“More saving, More doing. That’s the power of the _____________________________.” – another of radio’s top advertisers.
“I’m lovin’ it.” ____________________.
“__________. It’s everywhere you want to be.”
“________________. Eat fresh.”
“Just do it.” ________
“___________________. Because you’re worth it.”
“Every woman alive wants ____________________.”
“Nothing gets between me and my __________________.”
Pretty easy, huh?
And how much effort did you expend to memorize them in the first place?
None. You were simply exposed to them over and over again, and they’ve become indelibly etched into your consciousness.
For those in the Pullman/Moscow market who may be reading this, a couple more:
“_____________________. It’s not just a job. It’s a future.” – I wrote this one for a local advertiser whose reach has expanded dramatically over the past 35 years.
“______________________. You’re gonna love what happens next.” – Another tagline I developed for a local advertiser. You know his name. You may even find yourself singing it in your head.
Repetition is vital to most successful advertising. To paraphrase one of my major influencers, Roy H. Williams:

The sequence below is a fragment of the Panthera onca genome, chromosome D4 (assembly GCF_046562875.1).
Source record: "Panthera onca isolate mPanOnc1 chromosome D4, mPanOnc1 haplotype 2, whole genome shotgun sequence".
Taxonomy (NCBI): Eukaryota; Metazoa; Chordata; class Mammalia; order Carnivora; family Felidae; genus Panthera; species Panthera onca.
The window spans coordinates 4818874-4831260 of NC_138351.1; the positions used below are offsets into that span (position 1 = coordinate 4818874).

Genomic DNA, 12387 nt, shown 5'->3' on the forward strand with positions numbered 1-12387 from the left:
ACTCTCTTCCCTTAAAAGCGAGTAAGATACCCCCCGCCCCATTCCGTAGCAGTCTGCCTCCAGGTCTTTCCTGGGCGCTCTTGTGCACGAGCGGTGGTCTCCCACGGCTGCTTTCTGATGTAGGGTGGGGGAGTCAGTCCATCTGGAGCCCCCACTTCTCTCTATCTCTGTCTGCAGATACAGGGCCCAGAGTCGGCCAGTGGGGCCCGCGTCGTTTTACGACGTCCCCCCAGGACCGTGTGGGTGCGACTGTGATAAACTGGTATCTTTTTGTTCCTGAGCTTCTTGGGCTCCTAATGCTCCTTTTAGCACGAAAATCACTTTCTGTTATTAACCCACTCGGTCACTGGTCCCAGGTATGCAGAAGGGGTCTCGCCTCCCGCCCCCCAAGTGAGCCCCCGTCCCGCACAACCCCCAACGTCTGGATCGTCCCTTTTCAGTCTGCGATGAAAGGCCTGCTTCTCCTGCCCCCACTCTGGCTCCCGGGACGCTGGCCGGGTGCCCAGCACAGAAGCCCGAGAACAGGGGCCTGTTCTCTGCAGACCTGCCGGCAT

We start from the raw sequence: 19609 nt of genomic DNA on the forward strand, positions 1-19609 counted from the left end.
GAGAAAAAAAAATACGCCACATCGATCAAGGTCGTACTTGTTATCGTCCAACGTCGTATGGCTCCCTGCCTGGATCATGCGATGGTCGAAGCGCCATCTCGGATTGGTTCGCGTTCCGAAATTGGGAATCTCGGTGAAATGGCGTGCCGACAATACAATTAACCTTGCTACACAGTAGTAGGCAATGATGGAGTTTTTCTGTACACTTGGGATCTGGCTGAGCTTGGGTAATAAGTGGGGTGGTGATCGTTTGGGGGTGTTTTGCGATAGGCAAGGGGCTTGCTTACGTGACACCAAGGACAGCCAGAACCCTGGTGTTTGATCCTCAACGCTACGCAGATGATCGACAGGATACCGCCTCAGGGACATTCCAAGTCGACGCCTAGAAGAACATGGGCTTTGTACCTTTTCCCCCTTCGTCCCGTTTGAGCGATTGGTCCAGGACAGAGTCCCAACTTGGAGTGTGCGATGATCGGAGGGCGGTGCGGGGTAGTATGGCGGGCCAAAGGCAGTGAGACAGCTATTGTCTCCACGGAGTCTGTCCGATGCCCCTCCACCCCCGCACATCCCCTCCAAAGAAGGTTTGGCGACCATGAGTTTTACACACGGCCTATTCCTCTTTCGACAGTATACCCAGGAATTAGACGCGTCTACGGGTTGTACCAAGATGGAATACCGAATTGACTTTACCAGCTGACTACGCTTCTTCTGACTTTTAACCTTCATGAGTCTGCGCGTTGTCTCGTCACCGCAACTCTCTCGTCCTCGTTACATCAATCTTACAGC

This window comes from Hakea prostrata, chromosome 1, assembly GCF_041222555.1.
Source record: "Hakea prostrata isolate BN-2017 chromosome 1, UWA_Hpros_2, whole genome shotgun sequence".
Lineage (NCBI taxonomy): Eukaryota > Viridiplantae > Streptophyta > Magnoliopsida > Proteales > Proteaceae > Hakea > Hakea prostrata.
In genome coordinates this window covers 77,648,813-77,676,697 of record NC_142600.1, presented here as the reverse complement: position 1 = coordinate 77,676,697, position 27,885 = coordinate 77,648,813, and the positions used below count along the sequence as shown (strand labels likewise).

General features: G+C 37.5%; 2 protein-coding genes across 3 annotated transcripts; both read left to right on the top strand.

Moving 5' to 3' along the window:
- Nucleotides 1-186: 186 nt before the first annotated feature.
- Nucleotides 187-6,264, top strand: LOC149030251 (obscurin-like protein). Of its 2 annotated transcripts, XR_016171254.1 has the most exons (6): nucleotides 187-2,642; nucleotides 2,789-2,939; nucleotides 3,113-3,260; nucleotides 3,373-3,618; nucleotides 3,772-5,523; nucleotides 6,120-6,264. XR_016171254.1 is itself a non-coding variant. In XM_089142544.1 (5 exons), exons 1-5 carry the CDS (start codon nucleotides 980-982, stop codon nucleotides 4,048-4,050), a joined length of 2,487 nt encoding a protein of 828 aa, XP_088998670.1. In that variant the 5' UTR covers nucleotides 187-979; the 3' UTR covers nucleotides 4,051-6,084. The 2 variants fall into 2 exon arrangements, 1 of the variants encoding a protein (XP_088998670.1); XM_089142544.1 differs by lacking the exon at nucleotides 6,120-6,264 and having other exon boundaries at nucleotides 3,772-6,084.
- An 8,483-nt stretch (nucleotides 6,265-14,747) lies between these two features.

- Repetition is the hammer that drives the nail (your message) ever deeper into the mind of your customer.
- Repetition is necessary because sleep is the great eraser of advertising.
- People stay “sold” like grass stays “mowed.” You need to keep at it, keep at it, and keep at it.
This is why one of my longtime clients hasn’t changed their ad in over 25 years. It’s a singing ad. The music production company provided the tune and the singer, I wrote the lyrics. Again, if you live in the Pullman area, you can probably guess who I’m talking about. And just for the record, the reason the ad never changes isn’t because we’re lazy; it’s because the advertisement is still getting results for them. Skeptical? Call and ask them how they know it’s working.
How’s your advertising working these days? Are people talking about it? Are they responding to it?
If not, you could use some help. It’s as close as your phone.